In 7 months Nigeria records 91 suspected deaths from Cholera

NIGERIA has recorded 91 suspected deaths from cholera since January, according to the Nigerian Centre for Disease Control (NCDC).

In its latest update on the disease in the country on Tuesday, the centre noted that between January and July, there were 3,612 suspected cases and 91 suspected deaths.

DiasporaInfo observed a sharp rise in cholera cases and fatalities from June in the data.

According to the World Health Organization (WHO), cholera is an acute diarrhea infection caused by ingesting food or water contaminated with the bacterium vibrio cholerae.

It can kill within hours if left untreated.

Providing safe water and sanitation is critical to preventing and controlling cholera transmission and other waterborne diseases.

Because the majority of Nigerians do not have access to safe water and the fact that good sanitation practices have been very low, cholera has remained a health challenge in the country for years. In 2010, a report showed that the disease killed 1,500 in Nigeria.

It spread from the country to Cameroon, Chad, Niger and Benin that year.

In 2021, 2,035 died from the disease in 23 states within eight months.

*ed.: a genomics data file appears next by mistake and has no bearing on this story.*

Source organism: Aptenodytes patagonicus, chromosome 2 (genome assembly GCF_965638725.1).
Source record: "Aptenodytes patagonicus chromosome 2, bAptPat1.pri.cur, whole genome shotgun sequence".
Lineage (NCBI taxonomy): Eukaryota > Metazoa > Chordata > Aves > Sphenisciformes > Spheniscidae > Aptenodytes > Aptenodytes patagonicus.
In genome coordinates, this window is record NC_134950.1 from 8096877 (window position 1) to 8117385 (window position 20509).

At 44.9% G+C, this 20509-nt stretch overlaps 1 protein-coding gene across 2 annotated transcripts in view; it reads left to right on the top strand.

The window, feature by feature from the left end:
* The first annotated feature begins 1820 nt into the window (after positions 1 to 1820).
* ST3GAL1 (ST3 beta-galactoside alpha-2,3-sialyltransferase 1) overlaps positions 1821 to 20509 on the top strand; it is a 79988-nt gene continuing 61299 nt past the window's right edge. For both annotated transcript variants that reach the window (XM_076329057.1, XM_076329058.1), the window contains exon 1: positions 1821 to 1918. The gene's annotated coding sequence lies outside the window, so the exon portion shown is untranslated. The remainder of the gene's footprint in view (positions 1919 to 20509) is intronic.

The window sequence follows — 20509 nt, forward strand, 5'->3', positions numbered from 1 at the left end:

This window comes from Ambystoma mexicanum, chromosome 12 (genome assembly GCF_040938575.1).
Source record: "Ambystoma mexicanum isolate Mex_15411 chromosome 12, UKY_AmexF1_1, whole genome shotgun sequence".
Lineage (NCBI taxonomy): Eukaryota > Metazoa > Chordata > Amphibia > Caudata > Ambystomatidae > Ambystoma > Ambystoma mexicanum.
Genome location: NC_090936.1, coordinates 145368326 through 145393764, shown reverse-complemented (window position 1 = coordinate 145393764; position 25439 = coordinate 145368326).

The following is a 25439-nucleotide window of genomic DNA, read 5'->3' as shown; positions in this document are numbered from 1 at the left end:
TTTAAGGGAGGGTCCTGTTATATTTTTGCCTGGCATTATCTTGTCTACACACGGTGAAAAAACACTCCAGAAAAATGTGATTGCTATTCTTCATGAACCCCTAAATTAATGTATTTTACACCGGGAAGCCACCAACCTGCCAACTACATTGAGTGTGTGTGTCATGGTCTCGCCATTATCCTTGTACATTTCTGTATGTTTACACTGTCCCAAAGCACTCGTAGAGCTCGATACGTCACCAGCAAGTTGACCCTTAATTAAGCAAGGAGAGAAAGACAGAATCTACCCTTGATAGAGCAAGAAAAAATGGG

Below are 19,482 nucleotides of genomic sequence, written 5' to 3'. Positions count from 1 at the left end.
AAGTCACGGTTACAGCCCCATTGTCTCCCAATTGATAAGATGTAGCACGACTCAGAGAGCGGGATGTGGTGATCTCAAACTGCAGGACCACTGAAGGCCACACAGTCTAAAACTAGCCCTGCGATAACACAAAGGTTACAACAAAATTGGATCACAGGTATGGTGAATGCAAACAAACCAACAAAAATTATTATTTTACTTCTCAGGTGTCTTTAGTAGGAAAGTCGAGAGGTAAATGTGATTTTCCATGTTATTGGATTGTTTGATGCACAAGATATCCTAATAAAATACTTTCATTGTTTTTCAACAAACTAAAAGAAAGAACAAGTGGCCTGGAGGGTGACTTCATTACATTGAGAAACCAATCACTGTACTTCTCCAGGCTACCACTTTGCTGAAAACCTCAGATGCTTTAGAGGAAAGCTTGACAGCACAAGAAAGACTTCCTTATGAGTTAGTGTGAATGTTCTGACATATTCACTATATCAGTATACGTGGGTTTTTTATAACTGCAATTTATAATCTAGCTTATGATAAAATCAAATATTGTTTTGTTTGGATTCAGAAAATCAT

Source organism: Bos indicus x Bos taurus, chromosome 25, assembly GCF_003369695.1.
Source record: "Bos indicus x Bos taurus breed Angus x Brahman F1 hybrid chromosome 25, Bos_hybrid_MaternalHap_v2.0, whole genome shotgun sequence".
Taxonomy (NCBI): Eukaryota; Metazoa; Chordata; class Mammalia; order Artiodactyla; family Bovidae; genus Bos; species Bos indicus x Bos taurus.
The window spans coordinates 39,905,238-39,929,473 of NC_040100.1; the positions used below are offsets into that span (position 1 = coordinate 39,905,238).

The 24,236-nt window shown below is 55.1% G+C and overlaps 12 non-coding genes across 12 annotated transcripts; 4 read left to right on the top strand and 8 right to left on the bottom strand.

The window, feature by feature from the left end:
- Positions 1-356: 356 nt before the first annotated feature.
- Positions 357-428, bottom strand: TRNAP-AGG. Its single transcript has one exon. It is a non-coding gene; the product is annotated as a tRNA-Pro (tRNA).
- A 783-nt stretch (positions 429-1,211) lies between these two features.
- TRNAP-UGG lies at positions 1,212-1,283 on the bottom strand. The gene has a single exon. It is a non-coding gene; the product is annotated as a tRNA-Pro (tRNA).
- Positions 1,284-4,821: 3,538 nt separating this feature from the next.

According to a report quoting the NCDC, within the eight months, there were 58,698 suspected cases in 305 local government areas (LGAs) in 23 states and the FCT.

But the trend in 2022, where 3,612 suspected cases and 91 suspected deaths were recorded in seven months, shows a drastic reduction from the past year.

Report exposed how the NCDC received over N16 billion since the emergence of COVID-19 in 2020 for disease control.

From NCDC data for this year (January – July), while 31 states and 190 local government areas (LGAs) reported cases, case fatality stood at 2.5 per cent.

A breakdown of the data per month shows that the country recorded 951 cases and 26 suspected deaths in January. Forty-seven LGAs in 20 states reported cases that month, with the fatality ratio at 2.7 per cent.

In February, the nation recorded seven deaths from 606 suspected cases. Twenty-six LGAs reported cases from 21 states. The country had the lowest fatality ratio from the disease at 1.2 per cent that month.

The lowest number of cases for the seven months was in March. There were 202 cases, from which seven suspected deaths were logged. Only 22 LGAs from seven states recorded cases, as case fatality was 3.5 per cent.

In April, 22 LGAs from seven states reported 411 cases out of which 14 persons were suspected to have died. Case fatality for the month was 4.4 per cent.

May and June had the least suspected deaths – six each. There were 392 and 475 suspected cases in both months, respectively,

While 28 LGAs in 12 states reported cases in May, 30 LGAs in 13 states logged cases in June. Case fatalities for the two months were 1.5 per cent and 1/3 per cent, respectively.

Meanwhile, July saw the highest suspected cases and deaths of 575 and 25 in that order. Sixty-nine LGAs logged in cases in 16 states. The month had 4.3 per cent fatality.

Of the 36 states in the country, only five, namely Yobe, Ogun, Enugu, Ebonyi, and Edo did not record a case.

The NCDC did not list the FCT among the states with cases.

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